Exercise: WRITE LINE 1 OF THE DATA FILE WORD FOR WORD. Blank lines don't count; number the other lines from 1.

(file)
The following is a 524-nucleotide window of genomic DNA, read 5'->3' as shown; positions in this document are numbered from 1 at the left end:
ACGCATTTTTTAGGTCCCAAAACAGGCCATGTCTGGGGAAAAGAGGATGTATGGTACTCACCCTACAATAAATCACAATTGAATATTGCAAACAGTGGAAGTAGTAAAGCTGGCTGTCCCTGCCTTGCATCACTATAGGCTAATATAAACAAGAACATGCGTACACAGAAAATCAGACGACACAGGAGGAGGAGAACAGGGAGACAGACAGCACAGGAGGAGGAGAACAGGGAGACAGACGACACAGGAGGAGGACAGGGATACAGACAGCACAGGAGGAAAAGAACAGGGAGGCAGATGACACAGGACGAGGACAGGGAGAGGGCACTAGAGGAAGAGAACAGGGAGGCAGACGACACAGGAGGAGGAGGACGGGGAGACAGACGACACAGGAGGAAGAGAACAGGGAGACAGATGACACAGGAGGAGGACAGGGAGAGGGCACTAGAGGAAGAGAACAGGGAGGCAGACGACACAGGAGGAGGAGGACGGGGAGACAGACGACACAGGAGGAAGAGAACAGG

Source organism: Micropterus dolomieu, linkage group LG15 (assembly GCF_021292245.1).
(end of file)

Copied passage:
The following is a 524-nucleotide window of genomic DNA, read 5'->3' as shown; positions in this document are numbered from 1 at the left end: